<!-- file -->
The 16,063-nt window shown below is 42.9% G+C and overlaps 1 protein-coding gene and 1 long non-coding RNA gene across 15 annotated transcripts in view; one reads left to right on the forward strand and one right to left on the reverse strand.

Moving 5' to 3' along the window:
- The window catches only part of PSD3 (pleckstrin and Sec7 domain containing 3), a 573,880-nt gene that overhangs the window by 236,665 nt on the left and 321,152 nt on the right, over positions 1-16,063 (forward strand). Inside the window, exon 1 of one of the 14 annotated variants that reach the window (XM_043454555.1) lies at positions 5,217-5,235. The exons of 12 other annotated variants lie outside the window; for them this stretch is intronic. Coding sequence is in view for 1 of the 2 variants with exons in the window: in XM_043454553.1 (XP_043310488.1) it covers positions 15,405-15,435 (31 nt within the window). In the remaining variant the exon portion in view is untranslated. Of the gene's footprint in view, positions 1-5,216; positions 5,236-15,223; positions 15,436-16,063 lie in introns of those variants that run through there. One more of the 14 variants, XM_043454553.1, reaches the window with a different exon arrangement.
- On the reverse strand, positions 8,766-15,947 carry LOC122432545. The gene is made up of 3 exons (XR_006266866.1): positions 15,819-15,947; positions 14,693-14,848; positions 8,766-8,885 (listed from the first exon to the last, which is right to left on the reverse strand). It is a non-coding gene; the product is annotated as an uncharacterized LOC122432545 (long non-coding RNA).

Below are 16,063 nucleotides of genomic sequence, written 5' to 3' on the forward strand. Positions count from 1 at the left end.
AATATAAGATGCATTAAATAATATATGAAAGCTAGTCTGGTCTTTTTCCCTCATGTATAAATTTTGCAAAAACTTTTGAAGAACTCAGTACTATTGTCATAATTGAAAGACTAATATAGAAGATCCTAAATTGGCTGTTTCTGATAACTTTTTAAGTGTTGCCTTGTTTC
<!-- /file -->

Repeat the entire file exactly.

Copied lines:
The 16,063-nt window shown below is 42.9% G+C and overlaps 1 protein-coding gene and 1 long non-coding RNA gene across 15 annotated transcripts in view; one reads left to right on the forward strand and one right to left on the reverse strand.

Moving 5' to 3' along the window:
- The window catches only part of PSD3 (pleckstrin and Sec7 domain containing 3), a 573,880-nt gene that overhangs the window by 236,665 nt on the left and 321,152 nt on the right, over positions 1-16,063 (forward strand). Inside the window, exon 1 of one of the 14 annotated variants that reach the window (XM_043454555.1) lies at positions 5,217-5,235. The exons of 12 other annotated variants lie outside the window; for them this stretch is intronic. Coding sequence is in view for 1 of the 2 variants with exons in the window: in XM_043454553.1 (XP_043310488.1) it covers positions 15,405-15,435 (31 nt within the window). In the remaining variant the exon portion in view is untranslated. Of the gene's footprint in view, positions 1-5,216; positions 5,236-15,223; positions 15,436-16,063 lie in introns of those variants that run through there. One more of the 14 variants, XM_043454553.1, reaches the window with a different exon arrangement.
- On the reverse strand, positions 8,766-15,947 carry LOC122432545. The gene is made up of 3 exons (XR_006266866.1): positions 15,819-15,947; positions 14,693-14,848; positions 8,766-8,885 (listed from the first exon to the last, which is right to left on the reverse strand). It is a non-coding gene; the product is annotated as an uncharacterized LOC122432545 (long non-coding RNA).

Below are 16,063 nucleotides of genomic sequence, written 5' to 3' on the forward strand. Positions count from 1 at the left end.
AATATAAGATGCATTAAATAATATATGAAAGCTAGTCTGGTCTTTTTCCCTCATGTATAAATTTTGCAAAAACTTTTGAAGAACTCAGTACTATTGTCATAATTGAAAGACTAATATAGAAGATCCTAAATTGGCTGTTTCTGATAACTTTTTAAGTGTTGCCTTGTTTC